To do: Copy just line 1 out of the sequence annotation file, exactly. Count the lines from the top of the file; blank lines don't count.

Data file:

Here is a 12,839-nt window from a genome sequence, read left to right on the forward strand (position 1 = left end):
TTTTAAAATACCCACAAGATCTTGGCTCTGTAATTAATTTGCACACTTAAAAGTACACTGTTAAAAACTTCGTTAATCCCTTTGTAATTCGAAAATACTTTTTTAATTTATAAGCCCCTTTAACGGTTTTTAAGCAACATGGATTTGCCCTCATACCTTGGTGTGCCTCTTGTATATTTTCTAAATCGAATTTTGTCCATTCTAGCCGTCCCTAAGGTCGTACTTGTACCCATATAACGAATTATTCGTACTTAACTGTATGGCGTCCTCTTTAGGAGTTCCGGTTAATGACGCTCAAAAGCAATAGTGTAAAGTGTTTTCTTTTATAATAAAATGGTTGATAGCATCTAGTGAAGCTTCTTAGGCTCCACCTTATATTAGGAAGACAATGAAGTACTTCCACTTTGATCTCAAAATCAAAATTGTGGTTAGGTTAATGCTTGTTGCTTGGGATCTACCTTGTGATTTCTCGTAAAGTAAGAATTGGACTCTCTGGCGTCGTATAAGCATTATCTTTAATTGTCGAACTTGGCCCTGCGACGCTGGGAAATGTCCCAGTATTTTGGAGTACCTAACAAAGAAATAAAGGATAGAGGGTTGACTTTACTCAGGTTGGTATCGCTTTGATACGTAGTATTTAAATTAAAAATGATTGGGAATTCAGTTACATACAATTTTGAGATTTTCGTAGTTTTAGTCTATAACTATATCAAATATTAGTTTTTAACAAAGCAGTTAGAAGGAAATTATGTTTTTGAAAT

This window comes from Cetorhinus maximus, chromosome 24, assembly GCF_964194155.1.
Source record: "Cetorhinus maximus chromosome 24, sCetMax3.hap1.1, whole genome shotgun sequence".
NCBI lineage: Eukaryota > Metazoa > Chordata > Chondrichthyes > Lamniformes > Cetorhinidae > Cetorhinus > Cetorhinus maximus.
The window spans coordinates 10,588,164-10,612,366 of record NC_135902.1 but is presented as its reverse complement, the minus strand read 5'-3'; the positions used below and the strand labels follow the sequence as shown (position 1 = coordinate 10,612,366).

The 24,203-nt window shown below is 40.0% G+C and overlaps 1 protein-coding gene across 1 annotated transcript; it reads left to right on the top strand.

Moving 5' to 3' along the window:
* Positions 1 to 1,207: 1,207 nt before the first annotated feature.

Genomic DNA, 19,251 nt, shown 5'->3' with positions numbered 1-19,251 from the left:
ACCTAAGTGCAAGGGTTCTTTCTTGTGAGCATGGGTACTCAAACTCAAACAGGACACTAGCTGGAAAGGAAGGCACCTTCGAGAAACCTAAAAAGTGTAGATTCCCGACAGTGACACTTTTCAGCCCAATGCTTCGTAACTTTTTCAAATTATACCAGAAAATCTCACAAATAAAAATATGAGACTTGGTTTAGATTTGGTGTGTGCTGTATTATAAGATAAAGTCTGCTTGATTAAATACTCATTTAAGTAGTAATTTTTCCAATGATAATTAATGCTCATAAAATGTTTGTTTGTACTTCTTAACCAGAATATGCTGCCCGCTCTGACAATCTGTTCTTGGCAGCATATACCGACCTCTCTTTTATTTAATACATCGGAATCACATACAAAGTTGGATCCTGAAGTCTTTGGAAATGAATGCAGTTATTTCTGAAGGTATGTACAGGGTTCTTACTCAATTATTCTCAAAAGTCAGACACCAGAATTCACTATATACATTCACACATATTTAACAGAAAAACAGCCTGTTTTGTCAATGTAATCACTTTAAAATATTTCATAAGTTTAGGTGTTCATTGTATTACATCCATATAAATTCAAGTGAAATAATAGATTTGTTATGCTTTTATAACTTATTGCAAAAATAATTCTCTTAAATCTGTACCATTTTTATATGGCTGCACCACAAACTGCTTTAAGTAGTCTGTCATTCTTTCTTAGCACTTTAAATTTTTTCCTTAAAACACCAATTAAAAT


Here is a 12,839-nt window from a genome sequence, read left to right on the forward strand (position 1 = left end):